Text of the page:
Disqualified Legco candidate files petition with High Court asking if New Territories West lawmakers were duly elected
Localist Andy Chan Ho-tin is first to challenge polls within two-month period counting from gazette of results
The first candidate to be disqualified from last Sunday’s Legislative Council elections over his pro-independence stance also became the first of the lot to challenge the government through an election petition yesterday.
Andy Chan Ho-tin asked the High Court to determine if the winners in the New Territories West constituency had been duly elected, and to declare their poll victories as void if they had not.
“After that, there might be a re-election,” the Hong Kong National Party convenor said.
Sunday’s polls returned nine candidates from a list of 20 in the constituency, with activist Eddie Chu Hoi-dick crowned the “king of votes”, after Chan and Nationalist Hong Kong’s Nakade Hitsujiko were disqualified on similar grounds.
Chan, 25, is the first to pursue such a course of against the Electoral Affairs Commission within the stipulated two-month period.
On July 30, he became the first of six candidates to be barred from running after the returning officer asserted that his “claim, support and promotion of the independence of Hong Kong are mutually exclusive with the legislative intent” and the Basic Law.
The localist candidate had refused to signed a newly introduced additional declaration form, which reinforced acknowledgement that Hong Kong is an inalienable part of China, and ignored the returning officer’s request for more information.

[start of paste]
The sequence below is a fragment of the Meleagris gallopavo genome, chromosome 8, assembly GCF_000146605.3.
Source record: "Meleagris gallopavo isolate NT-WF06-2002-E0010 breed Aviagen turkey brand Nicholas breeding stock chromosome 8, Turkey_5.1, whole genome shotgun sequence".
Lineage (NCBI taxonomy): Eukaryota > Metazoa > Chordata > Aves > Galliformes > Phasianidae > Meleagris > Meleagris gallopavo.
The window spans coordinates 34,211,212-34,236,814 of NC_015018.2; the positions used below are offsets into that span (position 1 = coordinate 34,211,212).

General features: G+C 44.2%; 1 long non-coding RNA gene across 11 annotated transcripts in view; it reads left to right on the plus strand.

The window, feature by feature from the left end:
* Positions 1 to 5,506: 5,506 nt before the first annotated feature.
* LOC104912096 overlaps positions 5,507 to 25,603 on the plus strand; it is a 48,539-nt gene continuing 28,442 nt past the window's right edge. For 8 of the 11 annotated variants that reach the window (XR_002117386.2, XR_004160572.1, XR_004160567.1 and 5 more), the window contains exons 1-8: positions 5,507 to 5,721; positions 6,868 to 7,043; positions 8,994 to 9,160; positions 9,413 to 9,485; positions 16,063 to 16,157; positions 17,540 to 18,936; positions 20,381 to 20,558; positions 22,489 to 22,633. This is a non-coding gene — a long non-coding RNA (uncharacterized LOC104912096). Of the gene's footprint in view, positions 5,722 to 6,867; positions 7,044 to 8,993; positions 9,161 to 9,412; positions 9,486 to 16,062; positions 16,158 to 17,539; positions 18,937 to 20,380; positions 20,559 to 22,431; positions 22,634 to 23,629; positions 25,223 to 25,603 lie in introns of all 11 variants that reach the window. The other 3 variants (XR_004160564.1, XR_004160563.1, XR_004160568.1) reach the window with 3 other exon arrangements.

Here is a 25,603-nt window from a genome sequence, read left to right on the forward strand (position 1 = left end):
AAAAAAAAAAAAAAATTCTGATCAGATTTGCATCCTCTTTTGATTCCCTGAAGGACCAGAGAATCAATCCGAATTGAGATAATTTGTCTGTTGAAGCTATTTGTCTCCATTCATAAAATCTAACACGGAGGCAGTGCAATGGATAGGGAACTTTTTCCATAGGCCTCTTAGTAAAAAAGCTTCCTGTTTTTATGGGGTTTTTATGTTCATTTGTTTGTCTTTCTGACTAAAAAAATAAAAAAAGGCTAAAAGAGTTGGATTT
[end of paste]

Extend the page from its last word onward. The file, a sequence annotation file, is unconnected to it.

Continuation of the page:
The officer had cited in his notice, among other things, what Chan and his party said on social media. Yesterday Chan argued that the officer had unlawfully inquired into matters he was not permitted to consider.
These are among the multiple irregularities in the elections which resulted in his invalidation, despite that he had fulfilled all statutory eligibility requirements, he said. The determination was also procedurally unfair and had infringed his right to stand for election and the right of voters, he continued.
“I must strongly condemn Hong Kong’s communist, colonial government,” Chan told reporters as he emerged from court after filing the 11-page document.
He said the government had been so determined to suppress advocates of Hong Kong independence that it was willing to do so at the expense of “tearing apart the illusion of Hong Kong being a rule of law society”.
“[The returning officer] based [the decision] upon some materials other than the nomination form ... which is unlawful,” Chan explained. “They can’t just verify my nomination according to my political stance.”
Chan, who is still waiting for the result of his legal aid application filed in July, said he expected the petition could take years to process. “To be honest, I don’t know what the result will be. But based on law, if Hong Kong is still a rule of law society, it will certainly be successful.”